It's an HTML5-compatible browser, and IE10 supports web app essentials such as the Application Cache API for creating offline apps and IndexedDB for storing data. There's also support for Web Workers, WebSockets and several of the new HTML5 form elements. This means that web developers can recreate the desktop and app experiences on mobile websites.
IE10 on mobile has all the new CSS features found in the Windows 8 version as well, including CSS layout features such as CSS Regions and Grid layout.
If web browsing on the move is your thing, you could do a lot worse than the Lumia 1320. It's certainly no let down at this price.
Lumia 1320 review: Main camera
The camera, alas, is. If only because we have grown accustomed to Nokia Lumia handsets coming with exceptionally good cameras, we're sorry to report that the Lumia 1320 has only a bog-standard 5 Mp camera with none of the high-end 'PureView' features more readily associated with Nokia snappers.
It's not that it is bad – just unspectacular. There's a dedicated camera shutter key that acts as a shortcut to the camera, so you won't miss that all important shot.
Images shot with the Lumia 1320 are solid rather than spectacular, but they are by no means terrible. Framing and focusing shots is simple, and general detail levels are good. We occasionally found some images flat and washed out, however.
By default you use Microsoft's standard Windows Phone camera app rather than the superior Nokia Camera interface. You can tweak basic settings such as ISO, white balance, and exposure value, but don't look for high-end tweaking features. To be fair, they really aren't necessary with this level of hardware.
You get what you pay for here. The Lumia 1320 offers a good enough camera, but it is not the snapper for hobbyist photographers.
A secondary camera around the front captures 640 x 480-pixel images, and offers video recording, still image capture and video calling.
Test image 1
Test image 2
Lumia 1320 review: Video
The Nokia Lumia 1320 can capture 1080p video at 30 fps. It's a more-than-decent smartphone video camera. Audio and visual capture is good, and we found the levels of shake decently low for a phone at this price. Just don't expect high-end features such as slow-motion capture.
Lumia 1320 review: Performance
A look at the spec-sheet might lead you to think that the Lumia 1320 is a slow dog of a phone. It runs a dual-core Qualcomm Snapdragon S4 at 1.7 GHz, which looks decidedly mid-range against quad-core competition. This is paired with 1 GB memory.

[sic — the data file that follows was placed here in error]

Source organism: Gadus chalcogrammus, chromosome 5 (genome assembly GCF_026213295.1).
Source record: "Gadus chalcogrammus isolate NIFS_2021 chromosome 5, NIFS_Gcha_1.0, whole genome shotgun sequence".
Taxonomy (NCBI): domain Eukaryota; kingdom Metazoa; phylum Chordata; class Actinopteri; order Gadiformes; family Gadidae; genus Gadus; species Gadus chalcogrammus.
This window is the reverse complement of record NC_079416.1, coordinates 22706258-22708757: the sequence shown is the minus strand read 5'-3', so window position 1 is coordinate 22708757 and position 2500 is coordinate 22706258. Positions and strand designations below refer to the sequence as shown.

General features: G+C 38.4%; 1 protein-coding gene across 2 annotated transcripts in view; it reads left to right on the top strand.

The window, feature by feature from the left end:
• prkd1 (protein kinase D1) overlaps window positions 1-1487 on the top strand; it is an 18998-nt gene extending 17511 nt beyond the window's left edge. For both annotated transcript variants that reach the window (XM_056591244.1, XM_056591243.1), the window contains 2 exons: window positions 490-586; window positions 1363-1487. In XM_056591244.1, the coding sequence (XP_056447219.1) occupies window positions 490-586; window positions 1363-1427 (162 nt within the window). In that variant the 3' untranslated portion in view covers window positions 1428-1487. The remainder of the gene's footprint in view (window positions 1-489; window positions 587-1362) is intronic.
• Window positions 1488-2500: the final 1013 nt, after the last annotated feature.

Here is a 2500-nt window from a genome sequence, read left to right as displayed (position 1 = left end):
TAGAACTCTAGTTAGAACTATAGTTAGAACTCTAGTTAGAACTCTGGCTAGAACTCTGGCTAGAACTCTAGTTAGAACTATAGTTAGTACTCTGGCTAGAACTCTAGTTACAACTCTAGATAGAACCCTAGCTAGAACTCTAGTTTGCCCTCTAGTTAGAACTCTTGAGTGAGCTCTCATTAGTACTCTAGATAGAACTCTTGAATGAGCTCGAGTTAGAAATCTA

In fact the mid-range Nokia runs Windows Phone 8 in a fast and responsive manner – as do all Windows Phone 8 handsets we've tested. We experienced no lag when using the Lumia 1320, and this despite the flashy transitions with which Windows Phone 8 is filled. Apps launched quickly, too.
Lumia 1320 review: Storage
One area in which the Lumia 1320 must do better is storage. It comes with just 8 GB of onboard storage, and by the time we got hold of our new Lumia 1320 we had only 4.54 GB to play with. That's not going to go far when you start shooting video or even just storing and playing music.
You'll need expandable storage and the Lumia 1320 provides, with an SD card slot that allows for up to 64 GB of additional space. Invest in a large SD card if you want to use this phone.
Lumia 1320 review: Battery life
Here the Lumia 1320 shines. It shares with its big brother 1520 a 12.9 Wh lithium battery. This combined with the relatively low-grade chip and comparatively low-res display probably helped the Nokia Lumia 1320 to show decent battery life. There are some benefits to a lower spec.
We found that we could get two full days of general use out of the Lumia 1320, without having to charge. And that is without engaging power-saving mode. This is a great and unusual result, and clear reason to consider a Lumia 1320.
Lumia 1320 review: Connectivity
The Lumia 1320 takes a Micro SIM, and connects and charges via Micro-USB (USB 2.0). You can expand storage via an SD card. For your headphones there is a 3.5 mm audio connector and Bluetooth 4.0. Wireless internet is taken care of with 802.11 b/g/n connectivity. And then we get to data. Nokia quotes LTE network bands: 3, 7, 20 and GSM network: 850 MHz, 900 MHz, 1800 MHz, 1900 MHz. The Lumia 1320 can also connect via WCDMA network at 850 MHz, 900 MHz, 2100 MHz.
With 'okay' performance and a good but not great screen, the Lumia 1320 still offers good value for money. It's certainly not the best handset on the market, but if you want a Windows Phone with a big screen, and you can't or don't want to stretch up to the faster 1520, you won't regret buying the Lumia 1320. The camera is basic and the storage limited, but the battery life is brilliant.